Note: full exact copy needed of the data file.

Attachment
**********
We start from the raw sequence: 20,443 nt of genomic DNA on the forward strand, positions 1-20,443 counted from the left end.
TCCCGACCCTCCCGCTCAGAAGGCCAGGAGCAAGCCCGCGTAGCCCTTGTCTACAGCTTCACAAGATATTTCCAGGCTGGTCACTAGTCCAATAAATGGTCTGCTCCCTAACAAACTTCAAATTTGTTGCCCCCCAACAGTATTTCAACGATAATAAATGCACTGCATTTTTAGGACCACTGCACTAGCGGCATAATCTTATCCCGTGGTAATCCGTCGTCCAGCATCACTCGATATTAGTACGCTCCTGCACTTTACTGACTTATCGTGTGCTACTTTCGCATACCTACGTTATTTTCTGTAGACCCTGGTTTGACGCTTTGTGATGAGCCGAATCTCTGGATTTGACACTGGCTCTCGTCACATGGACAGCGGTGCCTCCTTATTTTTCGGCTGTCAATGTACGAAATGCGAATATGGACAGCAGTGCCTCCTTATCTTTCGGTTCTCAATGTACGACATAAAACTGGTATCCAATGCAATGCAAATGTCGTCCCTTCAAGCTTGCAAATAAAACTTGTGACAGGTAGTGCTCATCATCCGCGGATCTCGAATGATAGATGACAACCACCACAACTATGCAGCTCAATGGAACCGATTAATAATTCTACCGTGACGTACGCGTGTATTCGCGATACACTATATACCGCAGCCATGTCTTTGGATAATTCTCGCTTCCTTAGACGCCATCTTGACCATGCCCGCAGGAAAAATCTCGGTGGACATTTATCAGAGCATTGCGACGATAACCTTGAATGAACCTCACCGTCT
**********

We start from the raw sequence: 20,443 nt of genomic DNA on the forward strand, positions 1-20,443 counted from the left end.
TCCCGACCCTCCCGCTCAGAAGGCCAGGAGCAAGCCCGCGTAGCCCTTGTCTACAGCTTCACAAGATATTTCCAGGCTGGTCACTAGTCCAATAAATGGTCTGCTCCCTAACAAACTTCAAATTTGTTGCCCCCCAACAGTATTTCAACGATAATAAATGCACTGCATTTTTAGGACCACTGCACTAGCGGCATAATCTTATCCCGTGGTAATCCGTCGTCCAGCATCACTCGATATTAGTACGCTCCTGCACTTTACTGACTTATCGTGTGCTACTTTCGCATACCTACGTTATTTTCTGTAGACCCTGGTTTGACGCTTTGTGATGAGCCGAATCTCTGGATTTGACACTGGCTCTCGTCACATGGACAGCGGTGCCTCCTTATTTTTCGGCTGTCAATGTACGAAATGCGAATATGGACAGCAGTGCCTCCTTATCTTTCGGTTCTCAATGTACGACATAAAACTGGTATCCAATGCAATGCAAATGTCGTCCCTTCAAGCTTGCAAATAAAACTTGTGACAGGTAGTGCTCATCATCCGCGGATCTCGAATGATAGATGACAACCACCACAACTATGCAGCTCAATGGAACCGATTAATAATTCTACCGTGACGTACGCGTGTATTCGCGATACACTATATACCGCAGCCATGTCTTTGGATAATTCTCGCTTCCTTAGACGCCATCTTGACCATGCCCGCAGGAAAAATCTCGGTGGACATTTATCAGAGCATTGCGACGATAACCTTGAATGAACCTCACCGTCT